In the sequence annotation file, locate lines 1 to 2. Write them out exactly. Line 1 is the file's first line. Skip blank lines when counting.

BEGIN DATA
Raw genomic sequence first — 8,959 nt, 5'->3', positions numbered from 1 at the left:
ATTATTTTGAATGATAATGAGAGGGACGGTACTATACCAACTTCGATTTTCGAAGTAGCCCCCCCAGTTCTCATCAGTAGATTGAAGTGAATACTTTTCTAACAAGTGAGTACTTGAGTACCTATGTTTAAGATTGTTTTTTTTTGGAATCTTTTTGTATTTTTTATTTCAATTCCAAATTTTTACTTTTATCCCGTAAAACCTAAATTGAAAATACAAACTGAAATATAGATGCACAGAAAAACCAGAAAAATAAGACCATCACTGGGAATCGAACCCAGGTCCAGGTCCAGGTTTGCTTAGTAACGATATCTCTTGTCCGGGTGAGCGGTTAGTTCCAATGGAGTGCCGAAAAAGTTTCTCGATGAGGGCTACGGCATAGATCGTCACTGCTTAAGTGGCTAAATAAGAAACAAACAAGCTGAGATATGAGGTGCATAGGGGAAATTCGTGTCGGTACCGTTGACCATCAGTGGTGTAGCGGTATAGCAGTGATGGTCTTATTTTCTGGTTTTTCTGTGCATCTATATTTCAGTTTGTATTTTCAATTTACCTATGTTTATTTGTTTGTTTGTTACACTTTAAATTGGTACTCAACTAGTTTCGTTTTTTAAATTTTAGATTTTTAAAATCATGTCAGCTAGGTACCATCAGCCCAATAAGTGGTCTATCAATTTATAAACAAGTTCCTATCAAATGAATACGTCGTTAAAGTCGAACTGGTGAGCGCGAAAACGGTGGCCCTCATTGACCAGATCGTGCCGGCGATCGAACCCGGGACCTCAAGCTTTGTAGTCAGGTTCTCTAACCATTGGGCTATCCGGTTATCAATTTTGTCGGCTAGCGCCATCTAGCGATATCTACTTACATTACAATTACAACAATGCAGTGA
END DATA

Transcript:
Raw genomic sequence first — 8,959 nt, 5'->3', positions numbered from 1 at the left:
ATTATTTTGAATGATAATGAGAGGGACGGTACTATACCAACTTCGATTTTCGAAGTAGCCCCCCCAGTTCTCATCAGTAGATTGAAGTGAATACTTTTCTAACAAGTGAGTACTTGAGTACCTATGTTTAAGATTGTTTTTTTTTGGAATCTTTTTGTATTTTTTATTTCAATTCCAAATTTTTACTTTTATCCCGTAAAACCTAAATTGAAAATACAAACTGAAATATAGATGCACAGAAAAACCAGAAAAATAAGACCATCACTGGGAATCGAACCCAGGTCCAGGTCCAGGTTTGCTTAGTAACGATATCTCTTGTCCGGGTGAGCGGTTAGTTCCAATGGAGTGCCGAAAAAGTTTCTCGATGAGGGCTACGGCATAGATCGTCACTGCTTAAGTGGCTAAATAAGAAACAAACAAGCTGAGATATGAGGTGCATAGGGGAAATTCGTGTCGGTACCGTTGACCATCAGTGGTGTAGCGGTATAGCAGTGATGGTCTTATTTTCTGGTTTTTCTGTGCATCTATATTTCAGTTTGTATTTTCAATTTACCTATGTTTATTTGTTTGTTTGTTACACTTTAAATTGGTACTCAACTAGTTTCGTTTTTTAAATTTTAGATTTTTAAAATCATGTCAGCTAGGTACCATCAGCCCAATAAGTGGTCTATCAATTTATAAACAAGTTCCTATCAAATGAATACGTCGTTAAAGTCGAACTGGTGAGCGCGAAAACGGTGGCCCTCATTGACCAGATCGTGCCGGCGATCGAACCCGGGACCTCAAGCTTTGTAGTCAGGTTCTCTAACCATTGGGCTATCCGGTTATCAATTTTGTCGGCTAGCGCCATCTAGCGATATCTACTTACATTACAATTACAACAATGCAGTGA